Hist 1707: World History Author: Danielle Kinsey
Course Subject: world history
Posted: November 18, 2018

This is the 2nd half of a first-year survey on World History. This half uses Donald Wright's book The World and a Very Small Place in Africa as its main textbook.  Course description: The Winter term will continue to expose students to historically informed, critical analyses that frame contemporary discussions about globalization but we’ll do so by focusing on three interrelated lines of inquiry:
·      How have relationships between the “local” and the “global” changed over time and why is this important? Who and what are local and who and what are global?
·      What can the histories of hybridity and appropriation tell us about world history?
·      How can we study the relationship between globalization and power inequality and how it has changed over time? Why should we?
We’ll be examining historical case studies from about 1250 CE to the present.  These will include discussions about the Mongol Empire, the Indian Ocean World, the histories of various global commodity chains, European empires in the nineteenth century, the rise of fascism as an anti-globalization stance, transnationalism, transnational resistance movements, and the digital revolution.

Hist 1707: World History Author: Danielle Kinsey and Susanne Klausen
Course Subject: world history
Posted: November 18, 2018

This is a full year, first-year level survey of World History from the 4th century CE to the present. Course description:  This course examines the growth of global connections over the last sixteen hundred years, from about 400 CE to the present. We will begin by looking at how people, ideas, and things travelled over vast distances throughout the Pacific, American, Mediterranean, African and Eurasians worlds, stimulating commodity trades, religious innovation, and the intermingling of populations. This increase in traffic supported many far-flung empires, including those in Scandinavia, West Africa, the Middle East, Central America, and northern Asia. The first semester of the course will be devoted to tracing connections and analyzing the hybrid political and cultural formations that were engendered as people promoted, resisted, and negotiated their way through growing translocal networks. The second half of the course will be focused on the last three hundred years, the so-called modern era. We will discuss the systems and effects of the past few centuries of globalization in terms of mass migrations, industrialization, environmental change, global communications infrastructure, universalist ideas, the international system, multinational corporations, consumer culture, world war, and transnational activism. In addition to learning the content of global history, students will also develop the skills necessary to write history: identifying the difference between primary and secondary sources, analyzing and interpreting evidence, engaging in research, crafting historical arguments, and evaluating historical claims in today’s popular culture.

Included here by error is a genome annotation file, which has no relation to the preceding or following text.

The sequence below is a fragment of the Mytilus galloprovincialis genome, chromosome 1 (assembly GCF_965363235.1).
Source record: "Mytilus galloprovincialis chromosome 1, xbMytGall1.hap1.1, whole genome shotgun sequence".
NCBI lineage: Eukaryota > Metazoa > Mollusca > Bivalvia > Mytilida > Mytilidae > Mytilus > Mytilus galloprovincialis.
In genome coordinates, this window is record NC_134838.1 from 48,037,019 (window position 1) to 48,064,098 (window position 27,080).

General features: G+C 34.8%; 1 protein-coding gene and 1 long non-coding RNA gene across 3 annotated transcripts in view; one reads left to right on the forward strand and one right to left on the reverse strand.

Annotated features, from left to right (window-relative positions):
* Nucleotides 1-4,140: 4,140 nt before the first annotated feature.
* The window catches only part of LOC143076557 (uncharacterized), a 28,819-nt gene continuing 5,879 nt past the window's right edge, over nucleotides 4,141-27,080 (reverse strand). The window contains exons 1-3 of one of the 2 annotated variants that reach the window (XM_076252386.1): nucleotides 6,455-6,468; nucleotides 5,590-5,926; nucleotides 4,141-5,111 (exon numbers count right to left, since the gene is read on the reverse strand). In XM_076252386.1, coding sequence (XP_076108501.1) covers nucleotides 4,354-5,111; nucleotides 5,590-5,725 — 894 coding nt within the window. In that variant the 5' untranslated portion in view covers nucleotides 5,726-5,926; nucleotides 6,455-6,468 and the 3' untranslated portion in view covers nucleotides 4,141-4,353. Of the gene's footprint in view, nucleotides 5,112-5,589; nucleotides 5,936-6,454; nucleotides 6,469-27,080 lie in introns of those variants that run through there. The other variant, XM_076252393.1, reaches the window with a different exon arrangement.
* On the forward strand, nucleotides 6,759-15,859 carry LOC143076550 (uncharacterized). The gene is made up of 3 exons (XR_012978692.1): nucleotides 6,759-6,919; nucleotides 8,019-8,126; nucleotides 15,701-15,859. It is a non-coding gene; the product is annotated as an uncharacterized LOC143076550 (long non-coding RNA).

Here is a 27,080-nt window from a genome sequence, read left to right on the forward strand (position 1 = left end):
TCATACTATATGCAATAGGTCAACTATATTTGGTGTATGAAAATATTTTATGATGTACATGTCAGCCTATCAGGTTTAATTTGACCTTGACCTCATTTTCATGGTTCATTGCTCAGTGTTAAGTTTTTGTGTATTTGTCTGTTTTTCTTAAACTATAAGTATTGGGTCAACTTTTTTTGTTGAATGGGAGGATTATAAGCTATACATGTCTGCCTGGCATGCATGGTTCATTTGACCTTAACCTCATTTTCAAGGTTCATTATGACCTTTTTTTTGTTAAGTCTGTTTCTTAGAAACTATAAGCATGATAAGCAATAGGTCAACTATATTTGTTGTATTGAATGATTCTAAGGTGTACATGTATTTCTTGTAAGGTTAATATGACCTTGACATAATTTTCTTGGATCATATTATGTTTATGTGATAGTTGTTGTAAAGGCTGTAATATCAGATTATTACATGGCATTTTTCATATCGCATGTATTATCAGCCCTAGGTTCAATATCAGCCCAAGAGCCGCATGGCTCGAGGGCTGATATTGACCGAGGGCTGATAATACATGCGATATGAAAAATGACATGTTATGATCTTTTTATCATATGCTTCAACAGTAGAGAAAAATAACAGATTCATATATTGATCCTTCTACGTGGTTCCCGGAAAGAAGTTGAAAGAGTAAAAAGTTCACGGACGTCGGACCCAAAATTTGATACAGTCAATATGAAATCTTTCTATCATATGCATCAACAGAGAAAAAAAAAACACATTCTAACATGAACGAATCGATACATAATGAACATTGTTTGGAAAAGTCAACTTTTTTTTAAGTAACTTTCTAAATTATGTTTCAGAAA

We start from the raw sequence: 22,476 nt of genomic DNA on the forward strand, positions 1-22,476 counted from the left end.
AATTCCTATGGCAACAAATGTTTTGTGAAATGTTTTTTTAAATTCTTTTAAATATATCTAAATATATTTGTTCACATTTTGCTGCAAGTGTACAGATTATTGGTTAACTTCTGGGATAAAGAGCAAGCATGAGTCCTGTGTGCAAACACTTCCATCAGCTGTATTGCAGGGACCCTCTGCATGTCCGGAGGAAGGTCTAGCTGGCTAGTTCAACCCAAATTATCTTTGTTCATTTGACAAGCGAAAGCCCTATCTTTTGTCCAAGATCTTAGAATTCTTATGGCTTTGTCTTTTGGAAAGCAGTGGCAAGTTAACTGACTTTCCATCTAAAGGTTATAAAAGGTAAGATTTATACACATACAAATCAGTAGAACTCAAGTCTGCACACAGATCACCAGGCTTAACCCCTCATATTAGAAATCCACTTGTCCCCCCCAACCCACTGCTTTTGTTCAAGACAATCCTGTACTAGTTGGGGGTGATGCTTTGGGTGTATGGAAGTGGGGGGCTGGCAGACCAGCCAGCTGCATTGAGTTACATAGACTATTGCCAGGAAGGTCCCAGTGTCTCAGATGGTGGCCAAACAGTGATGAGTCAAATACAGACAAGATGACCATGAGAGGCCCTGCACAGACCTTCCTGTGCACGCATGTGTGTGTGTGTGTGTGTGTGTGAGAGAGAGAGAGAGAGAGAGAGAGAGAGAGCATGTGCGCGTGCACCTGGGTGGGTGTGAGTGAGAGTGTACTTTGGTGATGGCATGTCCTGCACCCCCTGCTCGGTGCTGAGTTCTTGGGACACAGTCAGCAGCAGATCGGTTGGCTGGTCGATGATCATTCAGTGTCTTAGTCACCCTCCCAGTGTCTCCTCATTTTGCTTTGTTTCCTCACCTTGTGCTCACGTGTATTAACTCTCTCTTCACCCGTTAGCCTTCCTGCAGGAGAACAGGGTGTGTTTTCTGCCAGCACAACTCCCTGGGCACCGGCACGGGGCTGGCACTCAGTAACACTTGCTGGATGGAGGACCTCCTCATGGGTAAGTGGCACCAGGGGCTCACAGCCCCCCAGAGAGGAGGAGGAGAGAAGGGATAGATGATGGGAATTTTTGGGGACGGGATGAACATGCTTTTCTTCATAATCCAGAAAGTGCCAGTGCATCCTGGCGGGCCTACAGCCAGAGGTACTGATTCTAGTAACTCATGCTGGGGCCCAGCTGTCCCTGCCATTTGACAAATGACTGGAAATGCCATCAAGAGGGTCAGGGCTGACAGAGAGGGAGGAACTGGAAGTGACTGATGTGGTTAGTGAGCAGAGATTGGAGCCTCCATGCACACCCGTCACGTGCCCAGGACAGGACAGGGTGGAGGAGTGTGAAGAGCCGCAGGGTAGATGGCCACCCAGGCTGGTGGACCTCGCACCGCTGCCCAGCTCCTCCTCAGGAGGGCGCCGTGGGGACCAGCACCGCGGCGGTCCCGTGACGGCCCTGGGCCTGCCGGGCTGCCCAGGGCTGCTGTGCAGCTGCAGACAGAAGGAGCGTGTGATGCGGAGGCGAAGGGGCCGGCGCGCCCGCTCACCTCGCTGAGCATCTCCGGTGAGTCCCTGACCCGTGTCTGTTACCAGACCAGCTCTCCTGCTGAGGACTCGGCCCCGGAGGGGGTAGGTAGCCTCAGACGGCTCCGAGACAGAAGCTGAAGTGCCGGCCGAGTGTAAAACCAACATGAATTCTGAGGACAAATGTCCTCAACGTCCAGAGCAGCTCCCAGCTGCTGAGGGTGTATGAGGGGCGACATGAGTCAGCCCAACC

Public History in Canada - Memory, Representation, Interpretation Author: Laura Ishiguro
Course Subject: Canadian history / public history
Posted: January 15, 2018

This course is an introduction to public history in Canada. Through lectures, discussions, assignments, and activities, we explore how and why Canadian history has been interpreted or represented in public, and consider why it matters. Units explore common professional settings for public historical work in Canada; how historical interpretation enters our lives in more everyday ways; and controversies or points of contention in public history in Canada today. Like other 200-level courses in the UBC History department, HIST 236 is also designed to introduce key areas of historical practice including primary source analysis, historical writing, library and media skills, and (of course) public history.

This is a 200-level course with no pre-requisites, and is designed to be suitable for students with little or no background in Canadian history. (This means that the course doubles as an introduction to public history and an introduction to Canadian history.) In this version (2017-18), the assigned materials are almost all publicly accessible sources, and I am teaching the course with a parallel "light" version on Twitter that is intended to allow interested members of the public to follow along with course content - making the course both about public history, and a form of public history itself.

HIST 2500: Canadian History (York University Author: Sean Kheraj
Course Subject: Canadian History
Posted: November 4, 2017

This is a syllabus for HIST 2500: Canadian History. This is an introductory survey course in Canadian history taught at York University in 2016-17.